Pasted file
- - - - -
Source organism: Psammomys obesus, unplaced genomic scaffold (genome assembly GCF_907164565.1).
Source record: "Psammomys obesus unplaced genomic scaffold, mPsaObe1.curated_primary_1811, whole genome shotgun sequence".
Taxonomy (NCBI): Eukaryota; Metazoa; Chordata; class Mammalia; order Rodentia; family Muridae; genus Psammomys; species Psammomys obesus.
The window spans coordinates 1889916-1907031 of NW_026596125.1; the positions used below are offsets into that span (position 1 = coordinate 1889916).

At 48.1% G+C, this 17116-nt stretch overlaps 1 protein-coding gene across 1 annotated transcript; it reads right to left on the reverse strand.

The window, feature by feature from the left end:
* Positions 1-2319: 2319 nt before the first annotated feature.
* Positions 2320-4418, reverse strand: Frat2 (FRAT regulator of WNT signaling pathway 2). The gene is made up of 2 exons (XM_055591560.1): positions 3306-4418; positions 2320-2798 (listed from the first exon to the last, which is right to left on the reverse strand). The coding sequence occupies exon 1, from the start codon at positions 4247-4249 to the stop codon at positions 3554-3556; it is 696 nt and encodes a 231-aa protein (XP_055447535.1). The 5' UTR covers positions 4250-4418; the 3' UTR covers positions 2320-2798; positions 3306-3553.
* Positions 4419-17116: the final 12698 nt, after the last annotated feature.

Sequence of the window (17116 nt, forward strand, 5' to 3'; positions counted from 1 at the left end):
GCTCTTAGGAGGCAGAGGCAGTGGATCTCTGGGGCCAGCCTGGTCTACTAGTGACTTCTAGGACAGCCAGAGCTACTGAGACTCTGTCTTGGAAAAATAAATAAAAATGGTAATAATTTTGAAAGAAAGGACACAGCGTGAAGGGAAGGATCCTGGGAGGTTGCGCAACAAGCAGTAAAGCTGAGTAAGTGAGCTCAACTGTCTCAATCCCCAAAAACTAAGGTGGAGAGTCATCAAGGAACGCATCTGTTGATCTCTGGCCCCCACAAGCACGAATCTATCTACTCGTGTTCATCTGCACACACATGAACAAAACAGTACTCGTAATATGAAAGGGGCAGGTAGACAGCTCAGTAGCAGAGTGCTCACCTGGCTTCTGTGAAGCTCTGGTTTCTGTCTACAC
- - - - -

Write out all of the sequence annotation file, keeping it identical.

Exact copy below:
Source organism: Psammomys obesus, unplaced genomic scaffold (genome assembly GCF_907164565.1).
Source record: "Psammomys obesus unplaced genomic scaffold, mPsaObe1.curated_primary_1811, whole genome shotgun sequence".
Taxonomy (NCBI): Eukaryota; Metazoa; Chordata; class Mammalia; order Rodentia; family Muridae; genus Psammomys; species Psammomys obesus.
The window spans coordinates 1889916-1907031 of NW_026596125.1; the positions used below are offsets into that span (position 1 = coordinate 1889916).

At 48.1% G+C, this 17116-nt stretch overlaps 1 protein-coding gene across 1 annotated transcript; it reads right to left on the reverse strand.

The window, feature by feature from the left end:
* Positions 1-2319: 2319 nt before the first annotated feature.
* Positions 2320-4418, reverse strand: Frat2 (FRAT regulator of WNT signaling pathway 2). The gene is made up of 2 exons (XM_055591560.1): positions 3306-4418; positions 2320-2798 (listed from the first exon to the last, which is right to left on the reverse strand). The coding sequence occupies exon 1, from the start codon at positions 4247-4249 to the stop codon at positions 3554-3556; it is 696 nt and encodes a 231-aa protein (XP_055447535.1). The 5' UTR covers positions 4250-4418; the 3' UTR covers positions 2320-2798; positions 3306-3553.
* Positions 4419-17116: the final 12698 nt, after the last annotated feature.

Sequence of the window (17116 nt, forward strand, 5' to 3'; positions counted from 1 at the left end):
GCTCTTAGGAGGCAGAGGCAGTGGATCTCTGGGGCCAGCCTGGTCTACTAGTGACTTCTAGGACAGCCAGAGCTACTGAGACTCTGTCTTGGAAAAATAAATAAAAATGGTAATAATTTTGAAAGAAAGGACACAGCGTGAAGGGAAGGATCCTGGGAGGTTGCGCAACAAGCAGTAAAGCTGAGTAAGTGAGCTCAACTGTCTCAATCCCCAAAAACTAAGGTGGAGAGTCATCAAGGAACGCATCTGTTGATCTCTGGCCCCCACAAGCACGAATCTATCTACTCGTGTTCATCTGCACACACATGAACAAAACAGTACTCGTAATATGAAAGGGGCAGGTAGACAGCTCAGTAGCAGAGTGCTCACCTGGCTTCTGTGAAGCTCTGGTTTCTGTCTACAC